Friday, October 12, 2012

The Gatekeepers (2012) New York Film Festival 2012

A look at the Shin Bet, the Israeli Secret Service which is charged with keeping the country safe from terrorists. Once that was the PLO and Hamas, but now includes other threats including it's own people. The discussion comes in the form of interviews with 6 former heads of the organization and is both troubling and enlightening.

The film follows the growth of Shin Bet from 1967 until today. We see how the organization first went out and tried to find out as much as the Palestinians in the hopes of keeping things peaceful. We watch how  wars, illegal Israeli settlements and other factors and events  began to crank up the violence between the Israelis and the Palestinians.

This is a great film. What I like is that the men being interviewed put it all on the line. They are speaking the truth as they see it and discuss their fears and worries. They also try to explain what they did, what worked and what went wrong (One man,after feigning a failing memory talks about the aftermath of a terrorist attack where the surviving terrorists were beaten to death, their heads bashed in with bricks.) These are men who speak their minds. They have seen and done things that clearly bother them and they have all had time to reflect on what works and what doesn't- their conclusions will surprise you.

This film will stun you into deep thought. The issues it raises are the sort of things that are any country dealing with terrorism or occupying another will have to face. As several of them comment it's all well and good to be making these decisions and knowing their cost, but the decisions they make are being implemented by teenagers who are being asked to go into frightened peoples homes in the middle of the night and who knows how it will all turn out. When it was done I sat for a good long while in silence, despite the gentleman next to me wanting to talk. I had much to think about.

If the film has any flaw, it's that you have to have at least a little bit of knowledge of Israeli history since events are mentioned and it assumes you know what they are.

After the premiere the director, Dror Moreh, came out with Amy Taubin from the Festival Selection Committee to do a Q&A.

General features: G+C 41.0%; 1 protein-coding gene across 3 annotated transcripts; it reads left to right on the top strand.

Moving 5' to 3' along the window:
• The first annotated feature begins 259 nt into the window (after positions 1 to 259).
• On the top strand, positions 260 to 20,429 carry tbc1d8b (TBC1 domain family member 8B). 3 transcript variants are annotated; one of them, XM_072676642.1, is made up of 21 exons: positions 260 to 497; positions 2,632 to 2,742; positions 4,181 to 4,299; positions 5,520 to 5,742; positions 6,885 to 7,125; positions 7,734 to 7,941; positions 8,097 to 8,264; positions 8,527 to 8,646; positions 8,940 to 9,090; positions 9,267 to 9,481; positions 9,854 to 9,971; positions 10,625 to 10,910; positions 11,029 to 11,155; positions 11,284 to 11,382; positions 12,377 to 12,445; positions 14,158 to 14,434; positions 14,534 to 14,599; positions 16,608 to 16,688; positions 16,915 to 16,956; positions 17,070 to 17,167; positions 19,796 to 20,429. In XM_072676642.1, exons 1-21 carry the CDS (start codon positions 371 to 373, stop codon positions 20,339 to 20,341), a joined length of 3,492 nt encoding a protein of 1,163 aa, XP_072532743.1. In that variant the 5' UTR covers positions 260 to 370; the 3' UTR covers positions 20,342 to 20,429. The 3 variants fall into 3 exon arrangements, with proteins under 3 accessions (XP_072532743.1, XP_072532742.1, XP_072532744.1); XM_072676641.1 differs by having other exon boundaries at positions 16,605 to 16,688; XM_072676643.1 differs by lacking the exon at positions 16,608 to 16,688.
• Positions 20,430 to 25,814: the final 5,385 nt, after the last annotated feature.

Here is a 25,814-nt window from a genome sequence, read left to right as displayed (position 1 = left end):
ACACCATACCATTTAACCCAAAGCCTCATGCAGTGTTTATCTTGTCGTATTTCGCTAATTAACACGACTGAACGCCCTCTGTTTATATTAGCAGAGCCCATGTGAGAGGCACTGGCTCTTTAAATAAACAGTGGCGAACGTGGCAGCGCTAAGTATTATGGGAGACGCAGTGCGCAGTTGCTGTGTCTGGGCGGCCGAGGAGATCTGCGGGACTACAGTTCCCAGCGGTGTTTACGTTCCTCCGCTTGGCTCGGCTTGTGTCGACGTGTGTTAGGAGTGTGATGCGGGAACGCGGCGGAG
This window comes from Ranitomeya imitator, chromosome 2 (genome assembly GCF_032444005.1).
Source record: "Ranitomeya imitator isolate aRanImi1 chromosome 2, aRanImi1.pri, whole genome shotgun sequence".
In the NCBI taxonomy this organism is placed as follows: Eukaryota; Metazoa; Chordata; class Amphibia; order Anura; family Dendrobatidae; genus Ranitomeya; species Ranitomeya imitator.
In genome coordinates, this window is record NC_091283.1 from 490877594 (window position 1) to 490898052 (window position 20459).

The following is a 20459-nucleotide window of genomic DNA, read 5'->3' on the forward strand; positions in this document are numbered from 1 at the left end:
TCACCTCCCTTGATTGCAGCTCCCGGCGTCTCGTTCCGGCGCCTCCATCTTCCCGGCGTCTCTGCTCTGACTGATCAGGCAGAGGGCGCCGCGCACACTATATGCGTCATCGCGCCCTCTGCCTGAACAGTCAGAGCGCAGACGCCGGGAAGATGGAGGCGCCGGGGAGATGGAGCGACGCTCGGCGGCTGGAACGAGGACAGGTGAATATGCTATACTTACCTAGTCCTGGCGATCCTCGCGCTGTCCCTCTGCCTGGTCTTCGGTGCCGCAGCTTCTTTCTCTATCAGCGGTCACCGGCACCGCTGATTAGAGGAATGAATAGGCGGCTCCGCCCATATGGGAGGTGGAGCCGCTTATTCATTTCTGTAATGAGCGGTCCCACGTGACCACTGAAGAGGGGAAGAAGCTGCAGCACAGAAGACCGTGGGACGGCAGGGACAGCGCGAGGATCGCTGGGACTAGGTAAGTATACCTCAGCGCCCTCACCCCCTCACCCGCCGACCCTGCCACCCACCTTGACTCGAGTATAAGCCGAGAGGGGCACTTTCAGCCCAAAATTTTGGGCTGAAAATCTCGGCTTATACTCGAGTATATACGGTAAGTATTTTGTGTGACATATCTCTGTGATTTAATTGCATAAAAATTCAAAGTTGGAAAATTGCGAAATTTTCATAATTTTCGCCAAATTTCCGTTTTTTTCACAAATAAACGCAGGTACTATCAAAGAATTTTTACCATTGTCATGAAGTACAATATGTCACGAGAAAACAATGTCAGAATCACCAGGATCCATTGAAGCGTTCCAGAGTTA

Taubin asked about where the film came from and how did he get access to the men profiled.  Moreh said that the film arose out of his feeling that the wake of the death of Prime Minister Rabin the country was going wrong. Making contact with one of the men (forgive I don't remember which one) interviewed he said that he wanted to do a film like Errol Morris's The Fog of War. Would he be willing to help? The man said yes, and he said yes to helping to wrangle to other heads of Shin Bet.

Taubin threw a few softballs Moreh's way before they opened it up to the floor... and turned up the heat in the auditorium.

The first man who asked a question was way at the front and it was clear from the reaction from the stage that it was more a statement then a question. It had something to do with Moreh's point of view. Why didn't he show the other side of things? I think he wanted to know why he was challenging the way thing done to keep the Israeli's was hard to hear but it something about his grandson who was in Israel. (Forgive me no one was miced except those on stage so it made hearing some of the people damn near impossible.) The response to the comment was that Moreh said that he understands the man's concern because his own son is about to go into the military but that he found that it was still necessary to make the film.

One person asked about Iran (much to every one's annoyance). Moreh tried to explain that he didn't know about the Iranian situation and that he hadn't discussed it with his interview subjects so he couldn't give an answer.

He was asked about how people should view events in the Middle East in this country. He said that we should all stay as informed as possible and consider very carefully who we vote for.

Another Iran question or two began to get things heated as the director tried to explain that that wasn't what the film was about and that it was off topic. Despite recording I think someone said about 70 hours of material it didn't cover every topic. (Moreh also said a great deal was cut including the story of one of the former directors life from pre-Nazi Germany onward)

What was supposed to be the last question brought screams from all sides. Some woman began a long monologue about Iran and Israel and began to rant about things. Both Amy Taubin and Moreh tried to stop her and say it had been covered but she went on going as the people around her began to shout her down. One man walked up to her and began to shout in her face and ear to be quiet, he walked away and then came back when she refused to be silenced... I heard some of what she was saying before she was shouted down but I still don't know what she was going on and on about.

To try and gain control of the situation Amy Taubin asked the audience for one more question as the woman continued....

The question was When is the film coming out in the US and how was it received in Israel? It appears the film will get a spring US release. As for the reaction in Israel, it had only two low key showings at the Jerusalem Film Festival, where the current head on Shin Bet attended. He said that the film will be released there before the next election there (due in a matter of months).

The last question asked, the event was over. Some approached the director for autographs others spoke to the lady who was shouted down...

I headed home to search for a good nights sleep.

Decidedly one of the more important and thought provoking films of the festival I can't wait to see it again so I can try to get even more brain food from the film.

A must see.

The final Festival screening was tonight- but it is coming back so keep an eye out.

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